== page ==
I would hope so. And I still encounter that. I was on a panel discussion recently called Smashing the Glass Ceiling (about how to get women into the upper echelons of work) and the moderator asked the room: ‘How many of you suffer from imposter syndrome?’ And pretty much everyone put their hand up—and it really broke my heart! I just thought, why? Why do we not value ourselves enough to believe in ourselves? Why do we not have that self-belief as women? We’ve been denied so much for so many thousands of years as women; we have the opportunities now, we have the space to become absolutely self-confident.

How do you define feminism?

Well for me, it’s as simple as the belief that men and women should be equal. That they should have equal rights and have equal opportunities. And I’d be shocked if not everybody agreed with that.

Did the lense through which you view feminism change through the course of writing this book?

Yes, absolutely. Writing this book changed my life because it gave me completely new perspective on the world but it also gave me a new perspective on my feminism. I’ve read a lot of feminist literature but very rarely any from a scientific point-of-view.

I did feel as though what scientific feminists had written (like those I mention in the book) is not as well known as it should be. We should all be reading Sarah Blaffer Hrdy’s books because they give us the long-view, the scientific point-of-view that’s crucial.

And, of course, in the fight for equality it shouldn’t matter what science says but it does matter. Every day we come across this barrier, people telling us we are not good enough, that we are naturally not able. We need ammunition against ideas like this—we need to have something to fight back with. And I think science does provide this. It can enlight and expand our understanding of feminism and what it actually means to be a woman.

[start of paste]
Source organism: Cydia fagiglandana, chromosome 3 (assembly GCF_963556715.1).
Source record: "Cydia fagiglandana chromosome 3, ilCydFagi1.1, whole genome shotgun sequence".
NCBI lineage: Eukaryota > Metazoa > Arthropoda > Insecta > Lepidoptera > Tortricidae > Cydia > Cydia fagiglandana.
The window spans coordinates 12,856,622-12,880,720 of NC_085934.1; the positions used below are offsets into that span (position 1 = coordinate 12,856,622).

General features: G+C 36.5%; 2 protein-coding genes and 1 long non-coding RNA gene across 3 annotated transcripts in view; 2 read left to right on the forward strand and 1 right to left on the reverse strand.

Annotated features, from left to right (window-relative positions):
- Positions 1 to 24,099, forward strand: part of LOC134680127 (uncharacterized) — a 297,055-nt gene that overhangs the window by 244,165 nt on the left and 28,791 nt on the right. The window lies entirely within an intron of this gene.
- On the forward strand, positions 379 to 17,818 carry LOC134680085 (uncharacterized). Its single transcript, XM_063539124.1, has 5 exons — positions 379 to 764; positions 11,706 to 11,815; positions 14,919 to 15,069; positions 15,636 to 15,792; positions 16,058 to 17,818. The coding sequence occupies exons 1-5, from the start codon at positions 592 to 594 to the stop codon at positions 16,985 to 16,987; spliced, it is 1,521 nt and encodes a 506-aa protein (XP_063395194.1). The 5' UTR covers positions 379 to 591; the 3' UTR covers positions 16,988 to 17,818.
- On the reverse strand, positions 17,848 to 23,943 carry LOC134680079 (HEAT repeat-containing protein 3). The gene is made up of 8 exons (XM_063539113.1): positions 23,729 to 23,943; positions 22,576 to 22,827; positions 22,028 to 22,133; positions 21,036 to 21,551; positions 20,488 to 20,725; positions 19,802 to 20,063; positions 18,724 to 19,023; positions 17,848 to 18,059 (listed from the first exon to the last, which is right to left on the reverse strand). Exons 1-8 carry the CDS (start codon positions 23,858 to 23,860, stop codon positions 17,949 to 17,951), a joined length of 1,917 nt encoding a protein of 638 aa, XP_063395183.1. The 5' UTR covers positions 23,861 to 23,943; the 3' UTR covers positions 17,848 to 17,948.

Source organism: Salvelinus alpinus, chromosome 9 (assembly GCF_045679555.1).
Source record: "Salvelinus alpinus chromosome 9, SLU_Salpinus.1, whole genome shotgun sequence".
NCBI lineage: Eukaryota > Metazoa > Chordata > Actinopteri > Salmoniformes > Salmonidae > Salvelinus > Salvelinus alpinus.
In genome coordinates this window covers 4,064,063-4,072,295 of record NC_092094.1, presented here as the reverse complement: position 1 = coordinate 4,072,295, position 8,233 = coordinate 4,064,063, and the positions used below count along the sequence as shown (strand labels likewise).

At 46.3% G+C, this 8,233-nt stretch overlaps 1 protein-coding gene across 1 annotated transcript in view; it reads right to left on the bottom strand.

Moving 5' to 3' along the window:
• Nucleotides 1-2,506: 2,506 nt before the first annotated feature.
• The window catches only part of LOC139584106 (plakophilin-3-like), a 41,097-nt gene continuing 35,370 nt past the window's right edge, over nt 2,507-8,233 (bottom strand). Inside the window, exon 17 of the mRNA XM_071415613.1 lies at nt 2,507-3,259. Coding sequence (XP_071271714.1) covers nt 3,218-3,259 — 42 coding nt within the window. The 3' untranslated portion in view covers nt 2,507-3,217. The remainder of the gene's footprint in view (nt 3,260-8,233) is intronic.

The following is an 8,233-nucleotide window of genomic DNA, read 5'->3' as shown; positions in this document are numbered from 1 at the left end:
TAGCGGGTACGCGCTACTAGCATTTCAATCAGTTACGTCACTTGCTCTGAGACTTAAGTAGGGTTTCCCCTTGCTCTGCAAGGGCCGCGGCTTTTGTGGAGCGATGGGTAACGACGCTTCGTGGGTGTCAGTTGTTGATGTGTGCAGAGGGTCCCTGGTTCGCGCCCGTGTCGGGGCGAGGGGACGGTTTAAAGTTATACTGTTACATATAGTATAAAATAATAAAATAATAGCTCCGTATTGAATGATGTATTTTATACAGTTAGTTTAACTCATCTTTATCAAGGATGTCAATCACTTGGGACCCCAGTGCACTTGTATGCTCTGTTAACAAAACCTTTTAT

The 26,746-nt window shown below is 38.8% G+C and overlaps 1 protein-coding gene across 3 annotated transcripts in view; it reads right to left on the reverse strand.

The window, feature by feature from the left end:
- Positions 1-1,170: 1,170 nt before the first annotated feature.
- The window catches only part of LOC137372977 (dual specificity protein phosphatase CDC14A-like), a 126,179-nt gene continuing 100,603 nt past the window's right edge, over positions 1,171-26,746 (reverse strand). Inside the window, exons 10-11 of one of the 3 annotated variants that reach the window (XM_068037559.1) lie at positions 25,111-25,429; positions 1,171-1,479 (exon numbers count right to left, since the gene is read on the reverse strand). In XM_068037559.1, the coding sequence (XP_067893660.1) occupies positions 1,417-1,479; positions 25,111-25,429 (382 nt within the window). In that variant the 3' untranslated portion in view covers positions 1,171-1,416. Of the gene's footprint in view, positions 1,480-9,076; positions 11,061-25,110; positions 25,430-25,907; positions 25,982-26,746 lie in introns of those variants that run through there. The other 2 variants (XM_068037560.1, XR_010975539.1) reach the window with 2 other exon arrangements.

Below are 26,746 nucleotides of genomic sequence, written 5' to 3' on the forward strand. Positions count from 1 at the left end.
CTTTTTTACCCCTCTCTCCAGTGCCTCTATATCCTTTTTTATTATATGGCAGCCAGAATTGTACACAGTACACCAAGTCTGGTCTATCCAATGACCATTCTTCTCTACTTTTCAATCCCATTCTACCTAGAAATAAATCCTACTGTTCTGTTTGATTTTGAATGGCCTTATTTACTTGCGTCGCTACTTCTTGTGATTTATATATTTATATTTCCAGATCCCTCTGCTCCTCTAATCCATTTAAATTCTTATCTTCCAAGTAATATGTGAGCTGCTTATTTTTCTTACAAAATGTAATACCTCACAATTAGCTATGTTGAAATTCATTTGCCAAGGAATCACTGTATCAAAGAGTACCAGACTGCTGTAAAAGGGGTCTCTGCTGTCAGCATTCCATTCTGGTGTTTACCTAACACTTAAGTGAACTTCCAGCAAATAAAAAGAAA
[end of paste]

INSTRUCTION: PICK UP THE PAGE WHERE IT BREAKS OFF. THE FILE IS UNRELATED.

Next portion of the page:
What was your most important takeaway from your research?

It’s all important to me but I think what I value the most is spending time with Sarah Blaffer Hrdy. I am so grateful that writing this book allowed me to read her work and spend time with her. If I achieve one thing and it’s getting people to read her books then I’ve done something worthwhile.

Women scientists have long been overlooked. And still recently and today there is a huge amount of sexism in the sciences and a huge amount of discrimination. There are many people within science that think of women as inferior; we have a long way to go—and it’s not just a problem for science, it’s a problem for all of us. Because what science says is directly related to the issues, prejudices, and biases that exist. So if we want what we know to be fairer and more accurate we need science to also be more fair and accurate.

Your book will go a long way to combat this! Do you feel your it is being widely accepted in the scientific community?

The reaction to the book has been so positive! I did expect there to be some resistance on the part of some scientists, especially since I openly criticize some. And I am trying to be as balanced as possible! I’m a journalist, being as fair as possible to both sides. Science is about being open-minded and accepting when possibly you may be wrong. Or even open to the possibility you may be wrong. I would hope that science would be the one propelling us forward when fact, I think, it’s often been holding women back.

I want women to feel empowered; to feel that they know themselves better; that they have the tools to go out there in the world and say ‘I can do it.’ Also to understand that equality is not just a political ideal; that equality is every woman’s natural, biological right. We deserve this.

I agree! And really, that’s how we move culture and humanity forward—having hard conversations, and using empathy when you listen and engage. So thank you, Angela, for prompting these discussions and giving women the tools to challenge the sexist assumptions that still stubbornly persistent.

[Interview has been edited and condensed for clarity.]